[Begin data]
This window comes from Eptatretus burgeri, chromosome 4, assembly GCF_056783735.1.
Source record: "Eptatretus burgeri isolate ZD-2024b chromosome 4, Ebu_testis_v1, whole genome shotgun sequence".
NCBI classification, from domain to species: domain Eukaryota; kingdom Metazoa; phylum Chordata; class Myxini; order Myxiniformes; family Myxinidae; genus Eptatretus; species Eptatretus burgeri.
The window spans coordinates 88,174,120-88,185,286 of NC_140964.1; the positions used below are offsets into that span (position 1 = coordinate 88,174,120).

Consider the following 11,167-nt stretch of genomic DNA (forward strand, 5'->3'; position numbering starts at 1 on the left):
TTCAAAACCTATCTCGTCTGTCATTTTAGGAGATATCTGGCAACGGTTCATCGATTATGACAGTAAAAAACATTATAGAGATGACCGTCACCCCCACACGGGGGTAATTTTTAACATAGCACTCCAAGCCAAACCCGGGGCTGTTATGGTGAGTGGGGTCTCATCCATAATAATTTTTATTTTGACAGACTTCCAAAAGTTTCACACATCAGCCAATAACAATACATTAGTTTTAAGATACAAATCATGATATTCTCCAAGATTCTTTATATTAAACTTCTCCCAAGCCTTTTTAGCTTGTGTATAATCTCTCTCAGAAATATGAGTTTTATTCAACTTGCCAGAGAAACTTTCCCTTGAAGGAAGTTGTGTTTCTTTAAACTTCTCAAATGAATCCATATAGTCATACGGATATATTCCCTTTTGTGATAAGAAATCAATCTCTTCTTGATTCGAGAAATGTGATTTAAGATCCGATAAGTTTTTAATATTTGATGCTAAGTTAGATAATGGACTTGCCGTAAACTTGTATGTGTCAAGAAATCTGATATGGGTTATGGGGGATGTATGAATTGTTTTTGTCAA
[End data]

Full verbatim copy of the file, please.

This window comes from Eptatretus burgeri, chromosome 4, assembly GCF_056783735.1.
Source record: "Eptatretus burgeri isolate ZD-2024b chromosome 4, Ebu_testis_v1, whole genome shotgun sequence".
NCBI classification, from domain to species: domain Eukaryota; kingdom Metazoa; phylum Chordata; class Myxini; order Myxiniformes; family Myxinidae; genus Eptatretus; species Eptatretus burgeri.
The window spans coordinates 88,174,120-88,185,286 of NC_140964.1; the positions used below are offsets into that span (position 1 = coordinate 88,174,120).

Consider the following 11,167-nt stretch of genomic DNA (forward strand, 5'->3'; position numbering starts at 1 on the left):
TTCAAAACCTATCTCGTCTGTCATTTTAGGAGATATCTGGCAACGGTTCATCGATTATGACAGTAAAAAACATTATAGAGATGACCGTCACCCCCACACGGGGGTAATTTTTAACATAGCACTCCAAGCCAAACCCGGGGCTGTTATGGTGAGTGGGGTCTCATCCATAATAATTTTTATTTTGACAGACTTCCAAAAGTTTCACACATCAGCCAATAACAATACATTAGTTTTAAGATACAAATCATGATATTCTCCAAGATTCTTTATATTAAACTTCTCCCAAGCCTTTTTAGCTTGTGTATAATCTCTCTCAGAAATATGAGTTTTATTCAACTTGCCAGAGAAACTTTCCCTTGAAGGAAGTTGTGTTTCTTTAAACTTCTCAAATGAATCCATATAGTCATACGGATATATTCCCTTTTGTGATAAGAAATCAATCTCTTCTTGATTCGAGAAATGTGATTTAAGATCCGATAAGTTTTTAATATTTGATGCTAAGTTAGATAATGGACTTGCCGTAAACTTGTATGTGTCAAGAAATCTGATATGGGTTATGGGGGATGTATGAATTGTTTTTGTCAA